Castleford is a great candidate for urban renewal. It is a former mining town with real problems, real character, and an economy that's been depressed since the coalmines shut down 20 years ago. It was a Roman town and, as one of the locals said, "if the Romans had built in stone, not wood, they'd be where York is now." Run-down and under-funded, Castleford still has a small working industry, including a flourmill, a Burberry factory, and a chemical plant right on the edge of town. It's cheerful and lively, with classic urban problems such as a riverside you can't get to, roads carving through the town, auto-centric business parks fueling the new economy but never designed to be part of the urban fabric. The program gives great focus to the many small towns in the UK which have been left behind and forgotten in the postindustrial age.
All the short-listed proposals shrewdly mixed highly visible, highly achievable elements with strategic moves to re-engineer the long-term workings of the town of 38,000 inhabitants--assuming the pressure of the cameras could be used to break the usual logjam of competing interests.
Ultimately, none of the schemes were hugely controversial, even if the way the architects drew or described them sometimes made them seem so. Fat, for instance, proposed a sensible, mild strategy that included lighting the old mill building, upgrading the old market gardens, moving the market, making a riverside walk, fountains and floating bridge. Unfortunately, their Vegas-style graphics and comically challenging presentation might have acted against them. Ted Cullinan's Tiger Park, a park in the shape of a Tiger (in honor of the local football team) won the popular vote but was reluctantly dropped by cautious locals as too difficult to maintain. De Rijke's Pringle-potato-chip-shaped market canopy fared similarly.
In the end, the community went for the gentlest of the schemes: Wigglesworth's community riverside adaptations; Benedetti's illumination running round the main pool of the river and his simple floating bridge (now to have an old barge as a central floating island); Allen Tod's playground treehouses and "archaeological" remaking of local public space; DSDHA's market redesign; and Parklife's straightforward landscape upgrade that proposed to make the park safer and more engaging for all ages. The TV producers' lights, camera, design, action! continued from previous page architectural advisers did their best to keep many of the other schemes (like those by Fat or Letts Wheeler) among the favored, but after a huge discussion--mainly off camera and without the architects--the community made its own choice.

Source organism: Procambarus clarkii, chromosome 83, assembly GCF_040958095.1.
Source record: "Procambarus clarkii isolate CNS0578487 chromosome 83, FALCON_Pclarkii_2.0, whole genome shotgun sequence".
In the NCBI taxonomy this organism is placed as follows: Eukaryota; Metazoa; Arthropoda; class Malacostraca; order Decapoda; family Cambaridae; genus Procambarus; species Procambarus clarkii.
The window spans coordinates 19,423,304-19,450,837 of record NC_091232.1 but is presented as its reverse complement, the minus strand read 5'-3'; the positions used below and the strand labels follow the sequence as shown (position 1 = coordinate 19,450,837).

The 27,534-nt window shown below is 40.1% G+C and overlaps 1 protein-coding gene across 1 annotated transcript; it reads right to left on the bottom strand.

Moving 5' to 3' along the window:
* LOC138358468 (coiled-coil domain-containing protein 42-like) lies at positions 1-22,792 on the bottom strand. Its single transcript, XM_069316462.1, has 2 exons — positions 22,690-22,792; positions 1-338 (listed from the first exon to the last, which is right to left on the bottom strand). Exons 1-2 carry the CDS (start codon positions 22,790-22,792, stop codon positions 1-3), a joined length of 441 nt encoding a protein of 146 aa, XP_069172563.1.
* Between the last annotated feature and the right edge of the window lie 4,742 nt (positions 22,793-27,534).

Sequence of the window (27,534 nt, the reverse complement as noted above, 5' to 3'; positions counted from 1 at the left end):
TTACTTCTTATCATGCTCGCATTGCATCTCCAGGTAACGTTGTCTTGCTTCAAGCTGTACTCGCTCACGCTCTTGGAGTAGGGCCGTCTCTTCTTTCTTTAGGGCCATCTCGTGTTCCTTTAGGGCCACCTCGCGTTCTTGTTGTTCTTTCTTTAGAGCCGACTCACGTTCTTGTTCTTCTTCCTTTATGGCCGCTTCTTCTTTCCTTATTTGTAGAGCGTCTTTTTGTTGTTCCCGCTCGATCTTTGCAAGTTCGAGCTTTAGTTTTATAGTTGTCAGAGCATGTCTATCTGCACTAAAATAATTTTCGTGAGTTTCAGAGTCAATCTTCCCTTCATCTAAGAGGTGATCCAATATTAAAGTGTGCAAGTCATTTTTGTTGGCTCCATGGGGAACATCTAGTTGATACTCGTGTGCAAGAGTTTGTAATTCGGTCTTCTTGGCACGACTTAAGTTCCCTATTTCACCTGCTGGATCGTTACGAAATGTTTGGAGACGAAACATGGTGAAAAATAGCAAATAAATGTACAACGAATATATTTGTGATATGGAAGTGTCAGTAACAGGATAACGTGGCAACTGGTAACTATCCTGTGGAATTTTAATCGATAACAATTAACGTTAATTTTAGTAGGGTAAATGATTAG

No matter how much Talkback hates the makeover tag, the project is shaped by some of the demands of television, concerning, for example, time, scope, budget, visibility, not to mention drama. The nature of the production set up its own bureaucratic maelstrom, i.e., tension between design management and project management (i.e., the producers). The architectural ringleaders, on the side of flexible, lateral-thinking design, struggled against the producers' desire for a fast-track schedule. In Barrie's mind, however, TV's demands coincide with those of the public, which would hate to experience the real world's endless public procurement process. "Two years ought to be quite long enough for a small project like this," he said, "quite long enough to do things like upgrade an underpass." His point is well taken: The participating architects are anxious, of course, about progress. The selected schemes are now being developed, with the winners working together on a general strategy that links their ideas. But as of yet, contracts have not been sorted and the time schedule is ebbing away. There's even talk of delaying broadcast for six months.
Regeneration: The Castleford Project is a welcome alternative to the current, hugely complex, and slow forms of regeneration and, given the size of its audience, potentially influential on a grand scale. Of course, there are dangers with this model, such as the possibility of TV producers foisting their own comic or cruel agenda on their unsuspecting subjects. The Castleford Project opens a new range of questions about how democracy works in the age of television, when TV itself becomes akin to the client, local authority, representative of the community--and chronicler--rolled into one.
Kester Rattenbury is a critic and teacher based in London.